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They should all get along fine as long as you purchase the chicks all at the same time. Barred Plymouth Rock and Rhode Island Reds are a good choice for a backyard flock and I like both. In my experience Plymouth Rocks are good layers and very broody; a couple of mine regularly set and hatched some chicks. The Rhode Island Reds are also good layers but are generally not interested in brooding. I like to get my chicks in the spring as they are easiest to find at that time, but that's just me. Also remember that if you want 6-8 hens you should probably purchase twice that number as half of them are bound to be roosters. Your coop sounds a bit small but if you give them a nice size run or let them free range in the daytime I think you'll probably be okay. I wish you luck!
Post #31423
Posted 4/1/2014 1:47:22 PM
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Good luck with your hens & coop~you will love it~ ! My chickens are mixed and get along fine. The first egg~ is the absolute best!
Post #31459
Posted 4/2/2014 4:52:17 PM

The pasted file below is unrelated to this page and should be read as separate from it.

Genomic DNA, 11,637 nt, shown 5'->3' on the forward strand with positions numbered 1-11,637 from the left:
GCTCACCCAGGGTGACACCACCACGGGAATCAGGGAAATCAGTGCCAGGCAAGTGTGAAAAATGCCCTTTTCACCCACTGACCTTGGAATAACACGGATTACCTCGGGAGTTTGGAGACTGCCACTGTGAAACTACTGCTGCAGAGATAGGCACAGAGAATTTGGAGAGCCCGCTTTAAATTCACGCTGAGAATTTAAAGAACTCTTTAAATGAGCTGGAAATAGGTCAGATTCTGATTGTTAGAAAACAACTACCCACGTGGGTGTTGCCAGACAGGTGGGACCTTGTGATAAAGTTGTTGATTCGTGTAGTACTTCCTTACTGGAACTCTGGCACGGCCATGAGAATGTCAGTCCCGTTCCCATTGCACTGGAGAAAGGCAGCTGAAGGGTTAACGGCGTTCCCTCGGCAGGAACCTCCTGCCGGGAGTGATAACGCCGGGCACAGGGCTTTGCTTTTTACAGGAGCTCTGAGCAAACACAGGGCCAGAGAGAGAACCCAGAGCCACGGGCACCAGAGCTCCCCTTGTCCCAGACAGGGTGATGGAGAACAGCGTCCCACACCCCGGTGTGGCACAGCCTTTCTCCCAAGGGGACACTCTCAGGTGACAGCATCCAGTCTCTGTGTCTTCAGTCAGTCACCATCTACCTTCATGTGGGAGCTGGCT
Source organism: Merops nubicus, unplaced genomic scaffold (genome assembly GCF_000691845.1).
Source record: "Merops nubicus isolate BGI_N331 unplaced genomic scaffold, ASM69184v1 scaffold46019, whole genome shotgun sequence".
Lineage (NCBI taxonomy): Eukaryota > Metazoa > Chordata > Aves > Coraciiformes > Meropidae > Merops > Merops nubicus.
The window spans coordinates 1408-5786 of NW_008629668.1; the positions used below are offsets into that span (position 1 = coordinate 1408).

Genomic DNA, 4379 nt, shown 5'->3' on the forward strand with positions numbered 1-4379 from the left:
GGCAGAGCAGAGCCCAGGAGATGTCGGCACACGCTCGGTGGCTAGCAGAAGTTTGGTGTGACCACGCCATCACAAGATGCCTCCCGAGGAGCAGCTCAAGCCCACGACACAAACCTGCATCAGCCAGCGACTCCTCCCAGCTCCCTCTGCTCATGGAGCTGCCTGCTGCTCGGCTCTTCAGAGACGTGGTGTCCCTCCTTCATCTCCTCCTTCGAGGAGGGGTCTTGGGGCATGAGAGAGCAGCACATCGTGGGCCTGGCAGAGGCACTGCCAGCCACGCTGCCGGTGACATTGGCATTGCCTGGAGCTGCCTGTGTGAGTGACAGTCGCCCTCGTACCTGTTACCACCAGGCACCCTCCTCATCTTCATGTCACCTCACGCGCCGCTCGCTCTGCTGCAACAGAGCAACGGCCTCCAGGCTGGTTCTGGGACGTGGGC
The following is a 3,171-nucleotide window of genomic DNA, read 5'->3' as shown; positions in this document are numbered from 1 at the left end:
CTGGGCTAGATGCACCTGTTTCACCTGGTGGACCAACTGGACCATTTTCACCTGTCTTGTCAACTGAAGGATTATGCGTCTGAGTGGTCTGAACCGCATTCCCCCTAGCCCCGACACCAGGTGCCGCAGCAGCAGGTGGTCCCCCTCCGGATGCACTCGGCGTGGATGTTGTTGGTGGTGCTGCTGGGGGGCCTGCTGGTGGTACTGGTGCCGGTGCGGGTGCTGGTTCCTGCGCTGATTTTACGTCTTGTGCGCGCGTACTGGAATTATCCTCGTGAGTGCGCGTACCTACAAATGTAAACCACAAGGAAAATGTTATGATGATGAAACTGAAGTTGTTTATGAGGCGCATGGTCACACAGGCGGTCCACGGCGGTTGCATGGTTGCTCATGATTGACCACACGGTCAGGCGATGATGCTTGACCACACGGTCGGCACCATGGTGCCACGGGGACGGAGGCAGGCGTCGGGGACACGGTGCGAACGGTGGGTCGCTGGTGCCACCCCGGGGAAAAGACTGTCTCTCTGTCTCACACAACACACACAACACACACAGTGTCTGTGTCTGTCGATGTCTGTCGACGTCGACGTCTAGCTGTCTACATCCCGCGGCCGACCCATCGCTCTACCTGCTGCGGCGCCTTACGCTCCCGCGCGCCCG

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I've heard RIR males can be aggressive and Rocks can be jealous of other chicken breeds.

6-8 sounds like a bit much for a beginner. I'd say start with half that and introduce the other half when you can handle chickens.

I recommend Wyandottes, Australorps, Austra Whites, Welsummers, Marans, and Orpingtons.

The first three are known to sit on laps and be petted like cats, and lay regular-sized eggs, but often (the Austra's lay the most). If handled at a young age, they'll all be very human-friendly. Except for the Whites, they all lay brown eggs (Welsummer's lay speckled ones and Marans lay dark brown).

Easter Eggers, Olive Eggers, Ameracuanas, and Auracana's lay pink, white, blue, green, or brown eggs and can be friendly too, though it's hard to get a true pure breed of the last two.

Those are the breeds I know; there are other friendly ones out there.